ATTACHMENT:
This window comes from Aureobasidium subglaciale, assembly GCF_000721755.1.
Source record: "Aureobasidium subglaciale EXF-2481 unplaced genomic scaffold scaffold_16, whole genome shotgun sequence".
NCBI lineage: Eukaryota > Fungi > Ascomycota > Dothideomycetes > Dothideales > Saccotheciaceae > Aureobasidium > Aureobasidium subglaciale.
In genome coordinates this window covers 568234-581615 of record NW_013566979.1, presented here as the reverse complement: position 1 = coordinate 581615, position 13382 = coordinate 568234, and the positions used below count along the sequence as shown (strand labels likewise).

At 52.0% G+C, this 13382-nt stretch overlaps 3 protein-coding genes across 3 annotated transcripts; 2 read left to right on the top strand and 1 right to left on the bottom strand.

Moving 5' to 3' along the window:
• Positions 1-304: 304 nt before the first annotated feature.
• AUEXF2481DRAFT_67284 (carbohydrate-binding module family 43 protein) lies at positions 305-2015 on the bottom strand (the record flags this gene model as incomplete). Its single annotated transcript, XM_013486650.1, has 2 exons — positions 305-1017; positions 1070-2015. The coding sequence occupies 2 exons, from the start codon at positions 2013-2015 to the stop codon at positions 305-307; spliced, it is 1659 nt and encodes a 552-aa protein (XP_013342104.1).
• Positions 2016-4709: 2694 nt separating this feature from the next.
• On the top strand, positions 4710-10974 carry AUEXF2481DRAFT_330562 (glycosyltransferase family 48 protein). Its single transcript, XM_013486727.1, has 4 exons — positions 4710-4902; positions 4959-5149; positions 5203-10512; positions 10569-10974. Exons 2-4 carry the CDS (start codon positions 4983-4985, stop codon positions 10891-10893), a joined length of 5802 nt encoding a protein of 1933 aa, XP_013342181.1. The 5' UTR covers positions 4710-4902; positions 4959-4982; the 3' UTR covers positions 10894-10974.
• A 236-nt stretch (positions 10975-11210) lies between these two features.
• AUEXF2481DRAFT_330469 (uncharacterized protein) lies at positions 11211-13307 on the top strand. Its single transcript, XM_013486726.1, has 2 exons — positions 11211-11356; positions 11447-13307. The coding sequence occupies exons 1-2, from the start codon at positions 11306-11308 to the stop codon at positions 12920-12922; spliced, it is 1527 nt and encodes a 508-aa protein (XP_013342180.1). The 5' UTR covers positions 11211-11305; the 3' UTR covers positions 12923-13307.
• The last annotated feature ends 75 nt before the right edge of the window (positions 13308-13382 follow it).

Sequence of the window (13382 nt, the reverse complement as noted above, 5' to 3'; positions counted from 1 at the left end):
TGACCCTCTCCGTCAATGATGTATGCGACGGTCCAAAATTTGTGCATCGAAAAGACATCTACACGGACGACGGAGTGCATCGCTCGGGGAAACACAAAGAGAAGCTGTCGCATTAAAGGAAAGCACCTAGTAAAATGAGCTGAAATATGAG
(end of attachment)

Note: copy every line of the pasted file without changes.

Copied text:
This window comes from Aureobasidium subglaciale, assembly GCF_000721755.1.
Source record: "Aureobasidium subglaciale EXF-2481 unplaced genomic scaffold scaffold_16, whole genome shotgun sequence".
NCBI lineage: Eukaryota > Fungi > Ascomycota > Dothideomycetes > Dothideales > Saccotheciaceae > Aureobasidium > Aureobasidium subglaciale.
In genome coordinates this window covers 568234-581615 of record NW_013566979.1, presented here as the reverse complement: position 1 = coordinate 581615, position 13382 = coordinate 568234, and the positions used below count along the sequence as shown (strand labels likewise).

At 52.0% G+C, this 13382-nt stretch overlaps 3 protein-coding genes across 3 annotated transcripts; 2 read left to right on the top strand and 1 right to left on the bottom strand.

Moving 5' to 3' along the window:
• Positions 1-304: 304 nt before the first annotated feature.
• AUEXF2481DRAFT_67284 (carbohydrate-binding module family 43 protein) lies at positions 305-2015 on the bottom strand (the record flags this gene model as incomplete). Its single annotated transcript, XM_013486650.1, has 2 exons — positions 305-1017; positions 1070-2015. The coding sequence occupies 2 exons, from the start codon at positions 2013-2015 to the stop codon at positions 305-307; spliced, it is 1659 nt and encodes a 552-aa protein (XP_013342104.1).
• Positions 2016-4709: 2694 nt separating this feature from the next.
• On the top strand, positions 4710-10974 carry AUEXF2481DRAFT_330562 (glycosyltransferase family 48 protein). Its single transcript, XM_013486727.1, has 4 exons — positions 4710-4902; positions 4959-5149; positions 5203-10512; positions 10569-10974. Exons 2-4 carry the CDS (start codon positions 4983-4985, stop codon positions 10891-10893), a joined length of 5802 nt encoding a protein of 1933 aa, XP_013342181.1. The 5' UTR covers positions 4710-4902; positions 4959-4982; the 3' UTR covers positions 10894-10974.
• A 236-nt stretch (positions 10975-11210) lies between these two features.
• AUEXF2481DRAFT_330469 (uncharacterized protein) lies at positions 11211-13307 on the top strand. Its single transcript, XM_013486726.1, has 2 exons — positions 11211-11356; positions 11447-13307. The coding sequence occupies exons 1-2, from the start codon at positions 11306-11308 to the stop codon at positions 12920-12922; spliced, it is 1527 nt and encodes a 508-aa protein (XP_013342180.1). The 5' UTR covers positions 11211-11305; the 3' UTR covers positions 12923-13307.
• The last annotated feature ends 75 nt before the right edge of the window (positions 13308-13382 follow it).

Sequence of the window (13382 nt, the reverse complement as noted above, 5' to 3'; positions counted from 1 at the left end):
TGACCCTCTCCGTCAATGATGTATGCGACGGTCCAAAATTTGTGCATCGAAAAGACATCTACACGGACGACGGAGTGCATCGCTCGGGGAAACACAAAGAGAAGCTGTCGCATTAAAGGAAAGCACCTAGTAAAATGAGCTGAAATATGAG